Iran Agrees to Send Enriched Uranium to Russia
By STEVEN ERLANGER and MARK LANDLER
Published: October 1, 2009
GENEVA — Iran agreed on Thursday in talks with the United States and other major powers to open its newly revealed uranium enrichment plant near Qum to international inspection in the next two weeks and to send most of its openly declared enriched uranium to Russia to be turned into fuel for a small reactor that produces medical isotopes, senior American and other Western officials said.
Iran’s agreement in principle to export most of its enriched uranium for processing — if it happens — would represent a major accomplishment for the West, reducing Iran’s ability to make a nuclear weapon quickly and buying more time for negotiations to bear fruit.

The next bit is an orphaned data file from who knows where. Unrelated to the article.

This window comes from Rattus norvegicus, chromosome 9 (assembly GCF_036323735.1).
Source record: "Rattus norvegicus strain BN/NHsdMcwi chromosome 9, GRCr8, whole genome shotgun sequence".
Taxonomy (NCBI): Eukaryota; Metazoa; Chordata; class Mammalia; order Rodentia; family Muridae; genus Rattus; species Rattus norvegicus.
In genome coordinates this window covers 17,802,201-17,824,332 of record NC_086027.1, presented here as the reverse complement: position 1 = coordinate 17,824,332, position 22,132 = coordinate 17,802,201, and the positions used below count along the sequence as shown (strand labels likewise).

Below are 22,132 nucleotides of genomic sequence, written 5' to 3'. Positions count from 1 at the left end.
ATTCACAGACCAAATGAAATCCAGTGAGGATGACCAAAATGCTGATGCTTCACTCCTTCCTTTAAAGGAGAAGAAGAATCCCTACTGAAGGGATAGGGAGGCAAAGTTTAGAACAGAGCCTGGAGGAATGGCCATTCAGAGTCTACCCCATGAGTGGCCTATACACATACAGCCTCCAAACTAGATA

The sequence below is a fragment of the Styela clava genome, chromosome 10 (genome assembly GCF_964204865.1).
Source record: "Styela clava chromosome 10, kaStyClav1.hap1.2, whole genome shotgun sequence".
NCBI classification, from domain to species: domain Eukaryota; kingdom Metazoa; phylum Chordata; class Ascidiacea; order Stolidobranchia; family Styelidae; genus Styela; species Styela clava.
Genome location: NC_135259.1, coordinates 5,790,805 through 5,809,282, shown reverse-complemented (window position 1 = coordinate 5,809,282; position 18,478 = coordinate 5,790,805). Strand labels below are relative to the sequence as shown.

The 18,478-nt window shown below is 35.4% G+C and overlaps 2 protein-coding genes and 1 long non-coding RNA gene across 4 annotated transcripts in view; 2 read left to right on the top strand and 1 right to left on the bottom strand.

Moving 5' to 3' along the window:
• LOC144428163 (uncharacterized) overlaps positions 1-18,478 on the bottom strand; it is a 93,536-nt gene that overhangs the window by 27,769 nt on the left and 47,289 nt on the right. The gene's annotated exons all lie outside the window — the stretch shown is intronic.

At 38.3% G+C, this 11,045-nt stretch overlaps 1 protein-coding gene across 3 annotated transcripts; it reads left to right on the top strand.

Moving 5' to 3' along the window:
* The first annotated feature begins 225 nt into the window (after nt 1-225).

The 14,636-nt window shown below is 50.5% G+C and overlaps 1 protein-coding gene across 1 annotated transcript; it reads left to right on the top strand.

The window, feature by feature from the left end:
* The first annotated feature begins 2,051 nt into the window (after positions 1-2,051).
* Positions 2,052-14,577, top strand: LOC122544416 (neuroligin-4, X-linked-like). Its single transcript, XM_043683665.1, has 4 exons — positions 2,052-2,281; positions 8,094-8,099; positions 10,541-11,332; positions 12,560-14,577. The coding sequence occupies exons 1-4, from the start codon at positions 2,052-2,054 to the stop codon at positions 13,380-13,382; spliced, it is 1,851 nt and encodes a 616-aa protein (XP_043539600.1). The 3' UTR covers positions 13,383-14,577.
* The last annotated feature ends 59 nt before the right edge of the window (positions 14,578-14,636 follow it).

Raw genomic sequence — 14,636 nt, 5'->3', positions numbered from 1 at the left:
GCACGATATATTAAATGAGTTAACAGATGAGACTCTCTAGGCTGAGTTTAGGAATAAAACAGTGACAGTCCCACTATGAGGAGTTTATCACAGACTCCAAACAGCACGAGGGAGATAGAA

If Iran has secret stockpiles of enriched uranium, however, the accomplishment would be hollow, a senior American official conceded.
The officials described the long day of talks here with Iran, the first such discussions in which the United States has participated fully, as a modest success on a long and complicated road. Iran had at least finally engaged with the big powers on its nuclear program after more than a year, and had agreed to some tangible, confidence-building steps before another meeting with the same participants before the end of this month.